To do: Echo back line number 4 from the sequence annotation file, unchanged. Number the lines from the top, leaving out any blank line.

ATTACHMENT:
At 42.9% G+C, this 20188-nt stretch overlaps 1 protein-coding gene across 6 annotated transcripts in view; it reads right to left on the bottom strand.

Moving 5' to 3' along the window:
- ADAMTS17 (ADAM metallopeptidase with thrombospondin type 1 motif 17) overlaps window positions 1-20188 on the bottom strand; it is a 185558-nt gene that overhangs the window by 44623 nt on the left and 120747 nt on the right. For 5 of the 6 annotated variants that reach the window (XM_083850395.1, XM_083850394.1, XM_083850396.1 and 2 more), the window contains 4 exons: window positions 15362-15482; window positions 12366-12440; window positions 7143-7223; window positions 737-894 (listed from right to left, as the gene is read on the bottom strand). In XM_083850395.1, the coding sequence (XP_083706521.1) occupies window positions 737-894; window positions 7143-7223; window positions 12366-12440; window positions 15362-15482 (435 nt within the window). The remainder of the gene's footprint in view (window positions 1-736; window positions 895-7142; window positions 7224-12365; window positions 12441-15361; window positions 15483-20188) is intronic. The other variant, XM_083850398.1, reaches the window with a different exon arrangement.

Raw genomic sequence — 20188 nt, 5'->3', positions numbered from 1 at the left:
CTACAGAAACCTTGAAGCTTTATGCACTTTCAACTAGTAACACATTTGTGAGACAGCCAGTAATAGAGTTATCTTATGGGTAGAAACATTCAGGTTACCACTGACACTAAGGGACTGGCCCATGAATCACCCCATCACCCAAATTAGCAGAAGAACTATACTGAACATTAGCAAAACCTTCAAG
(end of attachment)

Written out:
Raw genomic sequence — 20188 nt, 5'->3', positions numbered from 1 at the left: